Shun Okita finally arrived at Texas Rangers camp Monday to begin his duties as Japanese interpreter. His main subject, meanwhile, is in Florida for Tommy John surgery scheduled for Tuesday.
The delayed approval of Okita’s work visa meant that he missed the Yu Darvish elbow saga as it unfolded last week. But Okita still has work to do this spring and, most likely, in 2015 with another pitcher from Japan.
On Okita’s first day, reliever Kyuji Fujikawa took the mound in a minor league game, and the media needed Okita’s help to hear from one of the greatest closers in the history of Nippon Professional Baseball.
While Fujikawa is in camp on a major league deal that will pay him $1 million plus incentives, he hasn’t officially been given a spot in the season-opening bullpen. He has to prove himself, something he already feels compelled to do after his own Tommy John surgery wrecked his MLB debut in 2013.
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“I have a lot of pride in myself, too,” Fujikawa said. “I really have to look at it that way.”
The good news is that Fujikawa, who signed in December, feels like he did in 2011 and 2012 before he was forced to have his ulnar collateral ligament repaired in 2013 during an aborted first season as the Chicago Cubs closer.
Fujikawa saved 219 games in seven seasons as the full-time closer for the Hanshin Tigers, twice leading the Central League in saves. He pitched in the Beijing Olympics in 2008 and in the World Baseball Classic in 2006 and 2009.
But he lasted only 12 innings in 2013 before his elbow gave way. He returned late last season, logging 13 innings over 15 games with a 4.85 ERA. The Cubs got 25 innings, two saves and a 5.04 ERA for their two-year deal worth $9.5 million.
So far this spring, though, Fujikawa said that he is fully healthy, and he has shown glimpses of the pitcher he was as a four-time All-Star in Japan.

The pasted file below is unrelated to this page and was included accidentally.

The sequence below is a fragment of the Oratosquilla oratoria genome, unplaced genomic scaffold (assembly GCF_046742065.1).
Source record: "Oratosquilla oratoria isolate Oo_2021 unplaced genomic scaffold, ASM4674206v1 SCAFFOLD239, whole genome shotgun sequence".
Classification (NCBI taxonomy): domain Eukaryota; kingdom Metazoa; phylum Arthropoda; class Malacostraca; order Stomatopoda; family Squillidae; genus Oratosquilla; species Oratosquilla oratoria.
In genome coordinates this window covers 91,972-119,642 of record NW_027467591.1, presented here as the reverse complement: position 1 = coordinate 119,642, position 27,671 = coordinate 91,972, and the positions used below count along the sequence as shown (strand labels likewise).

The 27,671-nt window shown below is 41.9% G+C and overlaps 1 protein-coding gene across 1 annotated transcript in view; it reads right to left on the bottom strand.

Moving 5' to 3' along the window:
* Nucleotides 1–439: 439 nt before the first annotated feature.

“He was one of the best of all-time, from what we understand,” pitching coach Mike Maddux said. “In the short look that we’ve had, he’s a prototypical Asian pitcher. He’s got that invisible split that hitters just don’t seem to recognize. He’s similar to some of the guys we’ve seen in the past.”
Maddux mentioned Koji Uehara, the Boston Red Sox closer who was a setup man for the Rangers in 2011 and 2012. The split-fingered fastball is Fujikawa’s best pitch, and he changes speeds with it. He also has a fastball, a slider and a changeup.
He allowed one run Monday in one inning of a Double A game, but he has thrown a scoreless inning in each of his two Cactus League games. He’s not assured a roster spot, though he has big-game late-inning experience while his competition is mostly untested. But he will lock one down as long as he is competitive the rest of camp.
“It’s been very good,” said Fujikawa, 34. “Last year I had worries about my elbow and physical health, but this year I’m really healthy. I’m able to command my fastballs down in the zone. That’s one thing that has improved.”
Fujikawa also counseled Darvish last week as he contemplated Tommy John surgery. Fujikawa suggested that Darvish take his time in his recovery, and expects that Darvish will take a professional approach to the rehab.
“He’s really positive, so I’m really not worried about him at all,” said Fujikawa, who had his surgery with Dr. James Andrews on May 30, 2013.
Fujikawa doesn’t seem worried about his chances at making the Rangers roster. He wants to show he belongs. He also wants to show that he can be the pitcher he was in Japan, not the injury-plagued reliever with the Cubs.
Okita needs something to do this season, too.
“My job is to face hitters, and get the hitter out who is in front of me,” Fujikawa said. “That’s all I’m focusing on.”
Jeff Wilson, 817-390-7760